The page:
Author G. Frank, AshleySource: South African Journal of Economic and Management Sciences 5, pp 85 –110 (2002)More Less
This study is concerned with devising short-term switching strategies to capitalize on abnormal return opportunities by examining the interaction between style action and market phase. Thus it seeks to determine whether styles do better under different market conditions. A total of 288 stocks from five ASEAN countries over an eight-year period comprising four distinct market segments are considered. Market phases are distinguished by recursive regression estimation while the portfolios are scored by use of a mean variance/ tracking-error methodology. The statistical significance of the performance of each individual style, so rated, is investigated parametrically. The study concludes that value reigns under most market conditions, except for the early bull period where growth investing is superior.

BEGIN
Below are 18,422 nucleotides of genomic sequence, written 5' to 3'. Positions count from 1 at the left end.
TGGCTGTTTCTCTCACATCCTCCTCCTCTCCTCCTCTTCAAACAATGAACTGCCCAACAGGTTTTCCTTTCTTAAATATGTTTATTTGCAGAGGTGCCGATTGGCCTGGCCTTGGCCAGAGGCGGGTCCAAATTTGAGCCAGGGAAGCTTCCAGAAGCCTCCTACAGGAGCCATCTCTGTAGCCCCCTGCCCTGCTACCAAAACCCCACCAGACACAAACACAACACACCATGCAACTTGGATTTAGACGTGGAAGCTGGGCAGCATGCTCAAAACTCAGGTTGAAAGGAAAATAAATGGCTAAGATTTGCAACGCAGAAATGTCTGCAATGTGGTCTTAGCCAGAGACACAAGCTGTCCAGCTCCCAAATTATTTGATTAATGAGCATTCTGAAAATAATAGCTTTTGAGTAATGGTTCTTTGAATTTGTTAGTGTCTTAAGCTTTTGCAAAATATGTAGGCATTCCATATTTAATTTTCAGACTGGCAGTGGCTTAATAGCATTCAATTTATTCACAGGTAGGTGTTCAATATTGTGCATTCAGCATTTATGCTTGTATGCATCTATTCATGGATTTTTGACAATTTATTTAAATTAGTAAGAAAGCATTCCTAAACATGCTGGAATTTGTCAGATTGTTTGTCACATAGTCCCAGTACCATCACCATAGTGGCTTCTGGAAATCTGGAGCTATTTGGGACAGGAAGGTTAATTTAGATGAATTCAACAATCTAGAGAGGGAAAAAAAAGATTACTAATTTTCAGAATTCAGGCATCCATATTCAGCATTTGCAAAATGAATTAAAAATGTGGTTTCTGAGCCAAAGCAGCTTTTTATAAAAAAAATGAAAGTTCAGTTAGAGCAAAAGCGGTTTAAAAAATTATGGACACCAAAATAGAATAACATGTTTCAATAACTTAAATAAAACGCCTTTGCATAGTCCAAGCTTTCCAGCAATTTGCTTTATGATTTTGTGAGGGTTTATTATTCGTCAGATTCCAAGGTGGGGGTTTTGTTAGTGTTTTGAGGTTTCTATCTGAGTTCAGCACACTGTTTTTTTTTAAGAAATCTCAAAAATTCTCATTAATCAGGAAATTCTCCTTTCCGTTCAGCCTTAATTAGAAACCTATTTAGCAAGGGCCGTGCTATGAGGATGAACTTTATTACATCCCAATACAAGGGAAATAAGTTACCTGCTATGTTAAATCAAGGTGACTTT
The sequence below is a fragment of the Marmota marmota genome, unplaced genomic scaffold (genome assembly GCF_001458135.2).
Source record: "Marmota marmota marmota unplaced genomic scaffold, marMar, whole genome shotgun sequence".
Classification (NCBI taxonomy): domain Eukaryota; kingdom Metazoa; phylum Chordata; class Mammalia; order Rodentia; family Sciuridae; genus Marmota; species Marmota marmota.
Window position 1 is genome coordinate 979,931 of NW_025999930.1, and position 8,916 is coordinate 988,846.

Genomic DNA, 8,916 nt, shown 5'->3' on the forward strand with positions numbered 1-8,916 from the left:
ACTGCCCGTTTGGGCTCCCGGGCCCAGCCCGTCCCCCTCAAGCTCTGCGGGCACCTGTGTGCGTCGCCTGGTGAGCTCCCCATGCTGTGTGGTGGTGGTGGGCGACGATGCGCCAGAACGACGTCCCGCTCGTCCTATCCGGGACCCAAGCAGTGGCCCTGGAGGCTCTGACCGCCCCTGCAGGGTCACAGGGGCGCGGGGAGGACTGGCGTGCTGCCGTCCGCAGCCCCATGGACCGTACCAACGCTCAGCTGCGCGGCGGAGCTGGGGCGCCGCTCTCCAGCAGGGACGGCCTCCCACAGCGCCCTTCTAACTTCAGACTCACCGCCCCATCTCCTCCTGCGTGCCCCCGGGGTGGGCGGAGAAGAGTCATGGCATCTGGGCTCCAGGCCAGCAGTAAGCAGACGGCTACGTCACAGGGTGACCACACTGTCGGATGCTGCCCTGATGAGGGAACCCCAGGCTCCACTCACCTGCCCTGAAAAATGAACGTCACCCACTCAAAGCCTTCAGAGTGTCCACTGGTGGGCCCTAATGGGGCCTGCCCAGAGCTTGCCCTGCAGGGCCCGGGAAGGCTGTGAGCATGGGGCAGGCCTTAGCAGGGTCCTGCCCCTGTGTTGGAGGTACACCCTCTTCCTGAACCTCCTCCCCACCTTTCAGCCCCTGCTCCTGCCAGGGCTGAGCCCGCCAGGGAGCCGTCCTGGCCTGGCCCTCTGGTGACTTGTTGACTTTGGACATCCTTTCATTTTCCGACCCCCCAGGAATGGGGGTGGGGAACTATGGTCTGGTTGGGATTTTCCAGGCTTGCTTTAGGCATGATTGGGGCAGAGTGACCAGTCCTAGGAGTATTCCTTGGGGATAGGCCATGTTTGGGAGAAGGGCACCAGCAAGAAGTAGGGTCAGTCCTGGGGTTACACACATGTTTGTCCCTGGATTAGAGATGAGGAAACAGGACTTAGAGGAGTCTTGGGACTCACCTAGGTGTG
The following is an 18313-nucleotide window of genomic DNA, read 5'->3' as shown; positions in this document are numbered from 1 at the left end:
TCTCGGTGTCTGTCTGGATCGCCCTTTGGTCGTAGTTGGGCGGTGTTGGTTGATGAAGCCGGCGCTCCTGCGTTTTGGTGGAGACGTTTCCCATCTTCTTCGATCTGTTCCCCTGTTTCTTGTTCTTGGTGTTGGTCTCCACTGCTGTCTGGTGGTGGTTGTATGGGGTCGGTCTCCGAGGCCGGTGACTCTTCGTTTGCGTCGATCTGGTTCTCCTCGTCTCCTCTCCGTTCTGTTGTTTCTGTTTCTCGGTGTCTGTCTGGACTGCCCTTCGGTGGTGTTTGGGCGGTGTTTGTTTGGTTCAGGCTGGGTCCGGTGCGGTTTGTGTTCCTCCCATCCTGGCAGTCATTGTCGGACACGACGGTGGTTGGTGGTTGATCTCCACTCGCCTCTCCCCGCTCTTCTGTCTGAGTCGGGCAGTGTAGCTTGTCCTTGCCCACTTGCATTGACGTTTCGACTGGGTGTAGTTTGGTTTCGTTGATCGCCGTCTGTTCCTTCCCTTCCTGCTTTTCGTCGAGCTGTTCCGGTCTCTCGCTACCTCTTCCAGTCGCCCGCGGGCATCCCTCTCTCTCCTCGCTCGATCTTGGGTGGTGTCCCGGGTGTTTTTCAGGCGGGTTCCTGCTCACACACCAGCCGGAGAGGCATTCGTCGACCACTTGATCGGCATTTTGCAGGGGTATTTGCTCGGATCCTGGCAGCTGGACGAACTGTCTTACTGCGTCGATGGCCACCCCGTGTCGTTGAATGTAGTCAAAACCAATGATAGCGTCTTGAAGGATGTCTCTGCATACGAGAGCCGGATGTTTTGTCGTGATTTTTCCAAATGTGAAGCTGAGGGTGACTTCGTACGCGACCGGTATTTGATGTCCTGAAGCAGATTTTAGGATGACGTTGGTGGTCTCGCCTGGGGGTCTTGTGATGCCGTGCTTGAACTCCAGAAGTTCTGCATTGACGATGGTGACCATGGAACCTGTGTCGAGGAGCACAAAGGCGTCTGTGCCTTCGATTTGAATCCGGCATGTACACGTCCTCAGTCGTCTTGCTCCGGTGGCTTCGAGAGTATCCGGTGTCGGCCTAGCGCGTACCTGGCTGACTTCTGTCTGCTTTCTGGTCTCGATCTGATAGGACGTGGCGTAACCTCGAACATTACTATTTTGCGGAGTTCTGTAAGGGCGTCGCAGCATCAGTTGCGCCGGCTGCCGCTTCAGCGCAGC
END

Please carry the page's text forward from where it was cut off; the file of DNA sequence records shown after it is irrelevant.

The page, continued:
Author P LalthapersadSource: South African Journal of Economic and Management Sciences 5, pp 111 –122 (2002)More Less
Despite the increase in the number of women participating in the South African labour market in recent years, little progress has been made in removing wage disparities, eradicating women's marginality in the labour market, reassessing women's work or changing the traditional occupational ghettos of women. Not only does the South African labour market exhibit anomalies in respect of the gender composition of occupations, there are substantial differences by race. A good barometer of determining the extent, to which men and women undertake different types of jobs, is to analyse the percentage of male and female workers per occupational category.